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Jimmy Rushing – “Five feet of Soul”
Jimmy sings everything with soulful expression, including his own compositions which have become blues standards. His warm style always has a persistent and infectious vigor. His voice, if possible, gets better with each year, and, certainly, it grows younger. The (and anything else that he sings) gains new dimension when being rendered by Jimmy Rushing. Rushing was a powerful singer who had a range from baritone to tenor. He could project his voice so that it soared over the horn and reed sections in a big-band setting. Basie claimed that Rushing "never had an equal" as a blues vocalist, though Rushing "really thought of himself as a ballad singer." George Frazier, author of Harvard Blues, called Rushing's distinctive voice "a magnificent gargle". Dave Brubeck defined Rushing's status among blues singers as "the daddy of them all." Late in his life Rushing said of his singing style, "I don't know what kind of blues singer you'd call me. I just sing 'em"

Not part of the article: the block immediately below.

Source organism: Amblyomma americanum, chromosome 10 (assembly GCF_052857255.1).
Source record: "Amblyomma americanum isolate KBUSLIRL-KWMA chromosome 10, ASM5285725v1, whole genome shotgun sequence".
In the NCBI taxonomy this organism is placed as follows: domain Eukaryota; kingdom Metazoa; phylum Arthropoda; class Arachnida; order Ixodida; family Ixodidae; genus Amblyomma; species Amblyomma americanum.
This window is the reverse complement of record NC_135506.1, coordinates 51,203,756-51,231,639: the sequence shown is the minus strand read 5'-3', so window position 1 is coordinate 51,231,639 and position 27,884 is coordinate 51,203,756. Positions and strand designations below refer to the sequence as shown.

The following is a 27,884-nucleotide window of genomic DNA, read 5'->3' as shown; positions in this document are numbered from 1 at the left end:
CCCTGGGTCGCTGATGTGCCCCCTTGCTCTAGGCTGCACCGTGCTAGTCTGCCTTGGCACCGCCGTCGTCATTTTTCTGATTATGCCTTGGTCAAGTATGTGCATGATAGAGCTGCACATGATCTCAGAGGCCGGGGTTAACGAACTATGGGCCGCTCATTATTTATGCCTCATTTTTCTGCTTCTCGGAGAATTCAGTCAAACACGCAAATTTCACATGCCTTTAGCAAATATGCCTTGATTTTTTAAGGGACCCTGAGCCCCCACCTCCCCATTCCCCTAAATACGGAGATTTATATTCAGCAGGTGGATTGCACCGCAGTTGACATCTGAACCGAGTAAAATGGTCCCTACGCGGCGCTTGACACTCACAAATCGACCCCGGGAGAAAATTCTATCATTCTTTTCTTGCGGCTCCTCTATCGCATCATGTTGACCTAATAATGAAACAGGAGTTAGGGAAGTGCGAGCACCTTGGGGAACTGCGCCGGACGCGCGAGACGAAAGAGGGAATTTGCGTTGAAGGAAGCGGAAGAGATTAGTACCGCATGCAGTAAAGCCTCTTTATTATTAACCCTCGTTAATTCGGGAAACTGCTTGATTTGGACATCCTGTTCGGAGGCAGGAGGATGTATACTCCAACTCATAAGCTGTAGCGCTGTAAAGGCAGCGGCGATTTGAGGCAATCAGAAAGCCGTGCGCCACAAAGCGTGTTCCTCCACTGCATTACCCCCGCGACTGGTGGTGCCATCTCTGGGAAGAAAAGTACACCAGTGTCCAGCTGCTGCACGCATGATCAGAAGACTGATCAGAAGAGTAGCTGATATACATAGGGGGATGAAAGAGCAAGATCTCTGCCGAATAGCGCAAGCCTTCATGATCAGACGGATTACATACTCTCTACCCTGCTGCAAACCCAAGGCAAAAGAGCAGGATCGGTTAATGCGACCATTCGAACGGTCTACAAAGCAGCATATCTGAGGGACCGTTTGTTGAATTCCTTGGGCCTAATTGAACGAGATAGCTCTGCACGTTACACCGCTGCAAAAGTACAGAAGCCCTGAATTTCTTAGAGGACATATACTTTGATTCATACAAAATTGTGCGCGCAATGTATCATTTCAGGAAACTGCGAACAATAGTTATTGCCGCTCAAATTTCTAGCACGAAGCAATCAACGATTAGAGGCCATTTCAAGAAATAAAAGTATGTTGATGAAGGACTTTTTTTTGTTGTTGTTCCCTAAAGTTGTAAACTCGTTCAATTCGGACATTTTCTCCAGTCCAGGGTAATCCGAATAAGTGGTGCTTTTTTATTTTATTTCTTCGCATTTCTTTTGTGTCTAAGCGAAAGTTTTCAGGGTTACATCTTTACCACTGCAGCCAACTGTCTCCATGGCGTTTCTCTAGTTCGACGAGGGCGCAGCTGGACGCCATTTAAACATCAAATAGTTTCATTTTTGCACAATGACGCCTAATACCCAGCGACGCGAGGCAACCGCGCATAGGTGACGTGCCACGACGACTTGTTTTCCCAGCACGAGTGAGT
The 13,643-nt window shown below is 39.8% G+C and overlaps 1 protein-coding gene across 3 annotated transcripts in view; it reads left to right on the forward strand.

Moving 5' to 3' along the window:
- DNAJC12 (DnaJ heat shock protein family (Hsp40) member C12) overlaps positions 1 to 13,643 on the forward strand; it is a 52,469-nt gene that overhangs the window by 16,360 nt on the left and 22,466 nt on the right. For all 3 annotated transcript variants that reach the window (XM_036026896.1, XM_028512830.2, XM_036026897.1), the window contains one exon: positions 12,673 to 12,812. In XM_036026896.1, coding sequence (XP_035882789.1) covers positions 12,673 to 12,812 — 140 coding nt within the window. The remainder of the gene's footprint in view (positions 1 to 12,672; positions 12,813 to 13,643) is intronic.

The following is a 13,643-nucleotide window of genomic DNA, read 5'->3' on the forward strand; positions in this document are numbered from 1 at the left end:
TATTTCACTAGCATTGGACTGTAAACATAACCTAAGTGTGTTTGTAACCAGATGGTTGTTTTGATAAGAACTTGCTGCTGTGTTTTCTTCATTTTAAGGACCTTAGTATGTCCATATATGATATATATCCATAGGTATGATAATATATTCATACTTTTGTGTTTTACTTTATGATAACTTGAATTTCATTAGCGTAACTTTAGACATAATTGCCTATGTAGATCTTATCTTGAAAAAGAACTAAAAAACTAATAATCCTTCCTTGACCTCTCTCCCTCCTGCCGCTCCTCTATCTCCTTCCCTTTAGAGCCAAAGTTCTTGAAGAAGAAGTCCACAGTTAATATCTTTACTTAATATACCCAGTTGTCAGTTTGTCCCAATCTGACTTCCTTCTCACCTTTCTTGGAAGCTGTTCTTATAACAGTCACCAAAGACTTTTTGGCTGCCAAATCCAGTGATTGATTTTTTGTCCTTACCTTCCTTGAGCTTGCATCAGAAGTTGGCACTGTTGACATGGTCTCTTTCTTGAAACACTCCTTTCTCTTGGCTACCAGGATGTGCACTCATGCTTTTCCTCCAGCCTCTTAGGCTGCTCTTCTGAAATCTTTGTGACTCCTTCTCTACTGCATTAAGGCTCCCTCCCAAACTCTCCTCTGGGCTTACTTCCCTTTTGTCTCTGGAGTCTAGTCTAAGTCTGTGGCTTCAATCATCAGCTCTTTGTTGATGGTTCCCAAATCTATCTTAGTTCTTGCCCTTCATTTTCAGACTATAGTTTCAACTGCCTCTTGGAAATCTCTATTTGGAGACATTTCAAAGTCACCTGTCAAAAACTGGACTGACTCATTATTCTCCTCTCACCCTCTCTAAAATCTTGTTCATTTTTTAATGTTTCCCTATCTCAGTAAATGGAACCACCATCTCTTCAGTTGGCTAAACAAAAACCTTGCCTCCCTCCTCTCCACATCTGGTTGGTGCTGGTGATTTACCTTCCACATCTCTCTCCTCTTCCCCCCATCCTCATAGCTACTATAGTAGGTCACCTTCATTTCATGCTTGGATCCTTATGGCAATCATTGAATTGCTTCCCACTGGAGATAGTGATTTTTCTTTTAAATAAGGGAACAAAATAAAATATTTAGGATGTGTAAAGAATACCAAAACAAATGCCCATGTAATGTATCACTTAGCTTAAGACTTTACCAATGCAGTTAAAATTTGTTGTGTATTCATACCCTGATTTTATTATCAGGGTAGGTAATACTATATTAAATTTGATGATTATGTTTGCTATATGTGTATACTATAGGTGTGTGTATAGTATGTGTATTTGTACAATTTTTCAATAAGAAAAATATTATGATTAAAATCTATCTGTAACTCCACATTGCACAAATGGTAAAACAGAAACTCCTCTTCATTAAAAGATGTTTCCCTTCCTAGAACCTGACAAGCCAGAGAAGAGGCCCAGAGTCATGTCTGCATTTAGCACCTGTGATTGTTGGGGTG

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Rimsky-Korsakov – Antar / Ippolitov-Ivanov – Caucasian Sketches Op. 10
This legend on the whole is incorporated in the opening movement; the other three depict each of the three joys. As Hector Berlioz did in his Symphonie fantastique, Rimsky-Korsakov employs an idée fixe or motto theme in various guises through all four movements to depict Antar. This theme is played by the violas in the introduction to the opening movement. Later in the same movement, flutes and horns play another important theme, this time depicting the queen.